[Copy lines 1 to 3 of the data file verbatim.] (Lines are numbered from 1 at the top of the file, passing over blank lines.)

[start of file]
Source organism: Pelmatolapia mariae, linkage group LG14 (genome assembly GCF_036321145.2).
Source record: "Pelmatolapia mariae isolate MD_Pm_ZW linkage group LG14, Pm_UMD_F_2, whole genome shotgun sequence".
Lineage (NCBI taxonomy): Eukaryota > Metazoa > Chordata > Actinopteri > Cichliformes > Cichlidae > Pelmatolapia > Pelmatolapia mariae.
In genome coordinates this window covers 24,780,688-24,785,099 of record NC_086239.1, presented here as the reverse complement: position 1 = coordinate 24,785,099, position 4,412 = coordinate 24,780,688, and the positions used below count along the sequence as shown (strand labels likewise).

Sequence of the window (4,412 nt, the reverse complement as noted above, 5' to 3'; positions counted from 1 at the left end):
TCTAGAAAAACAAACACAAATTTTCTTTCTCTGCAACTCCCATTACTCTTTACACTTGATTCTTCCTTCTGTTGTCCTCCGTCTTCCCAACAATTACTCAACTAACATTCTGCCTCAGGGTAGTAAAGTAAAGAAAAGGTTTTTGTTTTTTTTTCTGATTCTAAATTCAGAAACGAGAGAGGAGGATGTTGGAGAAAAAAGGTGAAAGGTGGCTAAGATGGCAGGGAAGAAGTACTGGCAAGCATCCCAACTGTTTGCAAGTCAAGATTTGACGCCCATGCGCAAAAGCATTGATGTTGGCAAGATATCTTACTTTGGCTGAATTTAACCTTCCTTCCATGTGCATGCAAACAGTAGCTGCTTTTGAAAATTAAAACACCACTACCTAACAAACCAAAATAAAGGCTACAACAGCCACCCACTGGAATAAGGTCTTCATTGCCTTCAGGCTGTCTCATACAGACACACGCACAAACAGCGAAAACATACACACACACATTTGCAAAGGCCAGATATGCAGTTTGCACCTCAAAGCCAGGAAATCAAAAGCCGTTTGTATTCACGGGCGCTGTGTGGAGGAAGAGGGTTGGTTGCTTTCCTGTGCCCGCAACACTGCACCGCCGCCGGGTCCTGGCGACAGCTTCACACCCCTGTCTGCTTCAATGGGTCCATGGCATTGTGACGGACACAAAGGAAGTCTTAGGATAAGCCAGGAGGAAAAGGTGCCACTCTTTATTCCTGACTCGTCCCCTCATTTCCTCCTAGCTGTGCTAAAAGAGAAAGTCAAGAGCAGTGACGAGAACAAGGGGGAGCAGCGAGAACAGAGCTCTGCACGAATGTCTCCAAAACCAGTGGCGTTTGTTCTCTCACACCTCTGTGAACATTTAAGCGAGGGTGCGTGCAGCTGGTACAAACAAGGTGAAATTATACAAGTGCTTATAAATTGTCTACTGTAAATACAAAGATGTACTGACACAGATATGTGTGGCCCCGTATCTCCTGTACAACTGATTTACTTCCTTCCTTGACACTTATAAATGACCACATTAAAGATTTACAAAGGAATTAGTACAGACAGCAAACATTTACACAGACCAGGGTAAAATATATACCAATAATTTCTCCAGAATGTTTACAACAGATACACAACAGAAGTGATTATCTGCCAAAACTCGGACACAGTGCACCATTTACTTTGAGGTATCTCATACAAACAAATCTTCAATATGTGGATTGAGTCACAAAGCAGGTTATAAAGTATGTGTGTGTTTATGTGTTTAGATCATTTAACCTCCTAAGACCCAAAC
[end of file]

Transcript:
Source organism: Pelmatolapia mariae, linkage group LG14 (genome assembly GCF_036321145.2).
Source record: "Pelmatolapia mariae isolate MD_Pm_ZW linkage group LG14, Pm_UMD_F_2, whole genome shotgun sequence".
Lineage (NCBI taxonomy): Eukaryota > Metazoa > Chordata > Actinopteri > Cichliformes > Cichlidae > Pelmatolapia > Pelmatolapia mariae.